I’m thrilled to announce that I’m joining Neotribe Ventures as a partner on the back of our recent $216 million fundraise. I’m excited because Neotribe is a very different type of venture firm where I have the platform to be the venture capitalist I wish I’d had when I was an entrepreneur.
When I started my company, Stormpath, I was lucky enough to have fantastic investors, many of whom I still call friends today. They provided much-needed capital and cheerleading. But in the very early stages of my company, before we had real customers or revenue, I wish I’d had additional types of support: deeper guidance on how to find product-market fit, help landing my first five customers, and tactical advice on the everyday grind of being a first-time founder. Neotribe is a VC built by entrepreneurs to dig in and help where it matters most in the first phase of any company — to be the venture firm we wish we’d had when we were running our own startups.
I joke that I have the dark trinity — I’m a software developer turned salesperson with a Stanford MBA. I’ve since added founder-CEO and now venture capitalist to that list. So dark quinate? We’ll need to workshop that.
This background helped me tremendously in my career, and I’m excited to focus it on helping new entrepreneurs start and scale their own companies.
At Stormpath, we built and scaled a bottoms-up go-to-market that attracted thousands of developers every week — a powerful adoption motion that created a strong developer brand through developer relations, open-source tooling, and seamless self-service onboarding. We ultimately drove six-figure enterprise deals with inexpensive sales cycles that took hours instead of months. Okta acquired Stormpath, and there I later took a new IT product to market, creating a traditional top-down go-to-market. We went from zero to $9 million in sales in four quarters through a hard push across the direct sales team, channel resellers, and global systems integrators. My varied and deep sales experience is a powerful tool for any founder as we work together to drive initial revenue growth and a repeatable sales motion.
But before any company can even afford to worry about go-to-market, the founders need to find product-market fit. As an entrepreneur, I successfully found product-market fit in what turned out to be a massive developer authentication market now led by Okta and Auth0. We found that fit through a concerted and systematic effort. I now get to take those lessons to work with founders and help them run a focused plan that will help them find their product-market fit faster.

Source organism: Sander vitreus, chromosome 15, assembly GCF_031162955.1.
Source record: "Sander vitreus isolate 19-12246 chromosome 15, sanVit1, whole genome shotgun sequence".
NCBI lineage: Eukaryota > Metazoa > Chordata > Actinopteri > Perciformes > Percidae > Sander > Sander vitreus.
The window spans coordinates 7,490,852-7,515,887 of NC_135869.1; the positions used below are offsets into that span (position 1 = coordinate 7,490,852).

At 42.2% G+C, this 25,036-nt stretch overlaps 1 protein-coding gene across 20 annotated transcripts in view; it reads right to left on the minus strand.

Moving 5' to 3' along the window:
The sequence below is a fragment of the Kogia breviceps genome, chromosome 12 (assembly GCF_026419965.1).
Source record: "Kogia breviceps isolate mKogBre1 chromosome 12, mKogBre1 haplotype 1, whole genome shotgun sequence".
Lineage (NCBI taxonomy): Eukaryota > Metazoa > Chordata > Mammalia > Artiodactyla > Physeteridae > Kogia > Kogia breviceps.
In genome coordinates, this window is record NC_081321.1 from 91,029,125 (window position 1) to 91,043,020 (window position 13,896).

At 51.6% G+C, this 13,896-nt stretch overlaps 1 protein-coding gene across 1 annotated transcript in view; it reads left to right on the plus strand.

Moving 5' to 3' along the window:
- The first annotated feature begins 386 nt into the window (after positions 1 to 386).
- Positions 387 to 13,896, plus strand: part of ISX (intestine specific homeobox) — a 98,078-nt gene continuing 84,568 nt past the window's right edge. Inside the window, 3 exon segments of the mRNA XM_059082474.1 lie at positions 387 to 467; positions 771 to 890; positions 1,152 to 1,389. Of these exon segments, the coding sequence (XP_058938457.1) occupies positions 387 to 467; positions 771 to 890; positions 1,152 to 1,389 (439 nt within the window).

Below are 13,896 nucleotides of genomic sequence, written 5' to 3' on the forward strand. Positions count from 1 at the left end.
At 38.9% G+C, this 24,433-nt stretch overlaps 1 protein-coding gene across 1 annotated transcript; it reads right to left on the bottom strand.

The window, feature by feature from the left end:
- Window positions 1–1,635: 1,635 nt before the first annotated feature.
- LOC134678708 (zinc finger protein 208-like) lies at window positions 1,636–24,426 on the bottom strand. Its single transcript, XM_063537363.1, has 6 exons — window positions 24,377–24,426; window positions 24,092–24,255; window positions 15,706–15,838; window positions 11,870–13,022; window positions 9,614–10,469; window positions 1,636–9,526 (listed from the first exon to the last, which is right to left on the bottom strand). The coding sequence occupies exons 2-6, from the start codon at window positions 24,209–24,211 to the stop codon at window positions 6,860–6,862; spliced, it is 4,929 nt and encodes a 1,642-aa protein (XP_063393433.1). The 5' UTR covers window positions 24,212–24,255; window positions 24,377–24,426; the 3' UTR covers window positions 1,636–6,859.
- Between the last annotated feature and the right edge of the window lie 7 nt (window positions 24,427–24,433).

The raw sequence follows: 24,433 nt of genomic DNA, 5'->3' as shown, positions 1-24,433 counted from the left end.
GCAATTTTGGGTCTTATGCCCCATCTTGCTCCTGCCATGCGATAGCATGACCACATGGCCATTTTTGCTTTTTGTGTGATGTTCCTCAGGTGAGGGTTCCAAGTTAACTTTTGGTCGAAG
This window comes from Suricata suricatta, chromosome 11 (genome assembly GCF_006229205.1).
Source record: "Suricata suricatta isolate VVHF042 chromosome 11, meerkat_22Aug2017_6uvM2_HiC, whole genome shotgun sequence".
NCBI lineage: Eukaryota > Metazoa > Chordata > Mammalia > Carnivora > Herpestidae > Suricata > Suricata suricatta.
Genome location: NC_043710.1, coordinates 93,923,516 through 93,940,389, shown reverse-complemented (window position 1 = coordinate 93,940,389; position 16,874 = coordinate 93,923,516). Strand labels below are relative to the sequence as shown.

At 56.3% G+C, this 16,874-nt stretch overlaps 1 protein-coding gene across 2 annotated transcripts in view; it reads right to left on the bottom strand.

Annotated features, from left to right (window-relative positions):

I’m here to offer up the advice that I wish I had. When a founder goes to negotiate their first customer sale, hire their first engineer or salesperson, set up benefits and insurance, or manage their first board meeting, they’ll find a lot of advice about how to handle these issues at large at-scale organizations. But tackling them for a four-person company is a wildly different beast than addressing them at a more established company. I’ll help figure out how to tactically approach each of these issues, and try to help advise on what truly matters vs. what’s ultimately a distraction from the real work that needs to be done at this stage.
Behind the drive for revenue growth and operations, there’s also the personal struggle of being a founder-CEO. I know that struggle. I’ve lived it. Similar to being a combat veteran, it’s an experience only those who’ve gone through, it can really, truly understand. Having been in the founder-CEO seat, I can offer a shoulder and true empathy on some of the harder issues like family, imposter syndrome, co-founder dynamics, and self-care.
The early-stage expertise at Neotribe extends deeply beyond me, too. I’ve been there, and so have Kittu and Adit. In turn, our approach to VC is unique amongst seed firms because we take into account the needs of first-time founders. Throwing money and bodies at a problem rarely works at this stage, and yet most seed firms differentiate on their access to more people. When Neotribe invests, we’re committing to rolling up our sleeves to help you find product-market fit, secure the first five customers, structure operations, and get a repeatable GTM in place while keeping the early burn-rate low. This approach means the founder and company have a higher chance of success, with veteran entrepreneurs always available to call on for advice and support.
This weekend before I started this job, my daughter asked me, “What’s adventure capital?” Feels about right! I’m rolling up my sleeves to get in the trenches with founders, to build a trust-based relationship with them, and to be the support that each Kittu, Adit, and I were we had when we were building our companies. It’s going to be a lot of work, but I can’t wait for the adventure in front of us.